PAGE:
Nick Bosa set for faceoff with Cardinals, Kyler Murray

For sixth time since 1989, top two draft picks will face off on opposite sides of the ball

San Francisco 49ers defensive end Nick Bosa (97) shrugs after sacking Carolina Panthers quarterback Kyle Allen (7) in the second quarter at Levi’s Stadium on October 27, 2019 in Santa Clara, California. (Chris Victorio | Special to the S.F. Examiner)

SANTA CLARA — Sitting anxiously in the green room during the 2019 NFL Draft in Nashville, Tenn., Nick Bosa heard a loud commotion as the league’s commissioner, Roger Goodell, announced the No. 1 overall pick.

The celebration wasn’t for him. It was the family of Oklahoma quarterback Kyler Murray, who had just been picked by the Arizona Cardinals.

Bosa didn’t have to wait much longer, though. He went No. 2 to San Francisco. When the 49ers face off against the Cardinals on Thursday night, it will not only pit one of the most imposing pass rushers in the league against one of its most exciting young quarterbacks, but it will mark just the sixth time in 30 years that the top two picks in the same NFL Draft will play one another in the ensuing season on opposite sides of the ball.

“He’s everything you could ask for,” All-Pro cornerback Richard Sherman said of Bosa, following Sunday’s shellacking of the Carolina Panthers. “He’s probably one of the best picks in 10 years.”

Bosa has gotten off to a historically quick start in 2019 after entering Santa Clara with a slew of question marks surrounding his durability and political views.

Since arriving, he’s largely been quiet and understated, from his simple, matter-of-fact postgame comments to celebrating sacks like his brother, with a simple shoulder shrug.

“It’s just who I am,” Bosa said. “I’m super happy, don’t get me wrong. But I don’t know. It’s just me.”

He’s also been highly productive. Over the first seven games, only six other 49ers have played a higher percentage of defensive snaps than Bosa. The two-time NFL Defensive Player of the Week leads San Francisco with seven sacks — tied for seventh-most in the NFL. Three of those came against Carolina on Sunday, when he also tallied an interception, becoming the first rookie since 2003 to have at least three sacks and a pick in the same game. Sherman went so far as to say that Bosa should be the league’s Defensive Player of the Year.

Arizona’s pick has played out well, too. Murray has led the Cardinals to a 3-4-1 record through eight games, already matching its win total from last season, when the No. 10 pick in 2018 — Josh Rosen — went 3-13.

“They needed a quarterback, so, they picked a quarterback,” said Bosa, who bears no ill will toward Arizona for its choice.

With 1,988 passing yards to go along with 279 more on the ground, Murray has a chance to become the fourth quarterback in league history to pass for over 4,000 yards while rushing for over 500.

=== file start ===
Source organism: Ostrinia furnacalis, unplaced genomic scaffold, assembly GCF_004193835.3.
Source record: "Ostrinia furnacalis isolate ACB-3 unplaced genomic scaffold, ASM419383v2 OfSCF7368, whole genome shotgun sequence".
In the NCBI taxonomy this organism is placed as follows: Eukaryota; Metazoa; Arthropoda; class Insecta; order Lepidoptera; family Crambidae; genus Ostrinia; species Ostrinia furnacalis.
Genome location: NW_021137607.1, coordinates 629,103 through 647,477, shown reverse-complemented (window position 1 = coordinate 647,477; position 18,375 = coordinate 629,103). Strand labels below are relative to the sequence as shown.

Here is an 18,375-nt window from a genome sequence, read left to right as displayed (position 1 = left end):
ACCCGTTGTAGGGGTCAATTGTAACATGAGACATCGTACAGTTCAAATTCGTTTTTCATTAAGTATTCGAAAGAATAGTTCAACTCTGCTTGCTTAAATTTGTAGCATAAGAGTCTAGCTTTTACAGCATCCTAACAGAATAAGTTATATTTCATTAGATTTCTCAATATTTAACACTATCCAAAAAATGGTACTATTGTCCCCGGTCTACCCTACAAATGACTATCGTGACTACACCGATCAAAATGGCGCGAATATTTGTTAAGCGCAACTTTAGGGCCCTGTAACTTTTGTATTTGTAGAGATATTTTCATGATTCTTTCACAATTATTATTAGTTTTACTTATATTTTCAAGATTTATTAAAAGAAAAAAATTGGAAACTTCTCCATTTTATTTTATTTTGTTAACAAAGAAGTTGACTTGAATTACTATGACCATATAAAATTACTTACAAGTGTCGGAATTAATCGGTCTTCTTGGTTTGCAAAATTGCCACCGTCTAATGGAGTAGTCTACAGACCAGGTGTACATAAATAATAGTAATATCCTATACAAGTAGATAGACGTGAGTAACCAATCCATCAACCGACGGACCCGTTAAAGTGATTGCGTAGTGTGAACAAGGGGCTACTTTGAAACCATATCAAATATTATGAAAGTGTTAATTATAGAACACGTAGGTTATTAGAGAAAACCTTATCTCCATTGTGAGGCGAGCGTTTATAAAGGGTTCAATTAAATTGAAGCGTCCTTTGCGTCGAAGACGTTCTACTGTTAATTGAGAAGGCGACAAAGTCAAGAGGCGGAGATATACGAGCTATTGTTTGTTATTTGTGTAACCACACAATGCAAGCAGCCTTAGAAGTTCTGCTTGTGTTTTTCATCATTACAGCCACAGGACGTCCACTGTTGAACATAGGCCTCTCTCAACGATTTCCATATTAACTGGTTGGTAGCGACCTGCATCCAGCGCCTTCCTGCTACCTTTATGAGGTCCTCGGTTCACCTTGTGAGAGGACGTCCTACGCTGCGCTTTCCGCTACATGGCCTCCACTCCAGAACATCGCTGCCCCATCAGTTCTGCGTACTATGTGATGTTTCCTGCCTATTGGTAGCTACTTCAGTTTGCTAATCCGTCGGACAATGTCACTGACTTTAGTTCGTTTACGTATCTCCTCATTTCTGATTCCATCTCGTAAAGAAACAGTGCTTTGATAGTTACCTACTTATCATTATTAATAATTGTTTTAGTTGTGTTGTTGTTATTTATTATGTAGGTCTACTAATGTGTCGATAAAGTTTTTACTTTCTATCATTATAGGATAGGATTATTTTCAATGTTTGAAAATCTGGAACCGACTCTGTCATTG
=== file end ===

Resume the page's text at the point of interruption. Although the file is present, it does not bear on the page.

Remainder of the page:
“We loved Nick Bosa in the entire [draft] process,” Cardinals head coach Kliff Kingsbury said. “We ended up taking Kyler. We thought that was the best move for our organization. But we knew whoever was going to take Nick was going to get a dominant player in this league.” 

“I was worried about it until the pick,” San Francisco head coach Kyle Shanahan said. “I had a pretty good feeling and hoped that [Arizona was] going in the direction that they did … They kept it close to their vest, so you never truly knew until the end. I think both teams are real happy.”

Shanahan’s defensive coordinator, Robert Saleh, was also nervous about Arizona’s move in the leadup to the draft. He was eager to add Bosa to his defensive line as a wide-nine technique and a pass-rushing specialist.

“I’m a negative Nancy, so I’m always thinking that it’s going to go on the wrong end of the stick until it goes positive,” Saleh said. “I wasn’t quite sure until [Murray’s] name was called so it was exciting to be honest with you.”

Taking on the Cardinals for the first time this season on Thursday, Saleh will have a chance to unleash Bosa on Murray, the 2018 Heisman Trophy winner. It will be just the sixth time since 1989 that the No. 1 and No. 2 overall picks in the previous draft face off in their rookie seasons, and just the third time the pair will be a quarterback and a defensive lineman.

The last time came in 2017, when Cleveland Browns defensive end Myles Garrett (No. 1) took on the Chicago Bears’ Mitch Trubiskey (No. 2). Trubiskey emerged victorious with a 20-3 win, passing for 193 yards and no touchdowns.

Bosa is looking forward to facing the elusive Murray. The goal is to spark a few celebrations of his own.

“It’s definitely a new challenge,” Bosa said. “He’s still sackable because he likes to try and extend plays. It’s definitely going to be different … It should be fun.”

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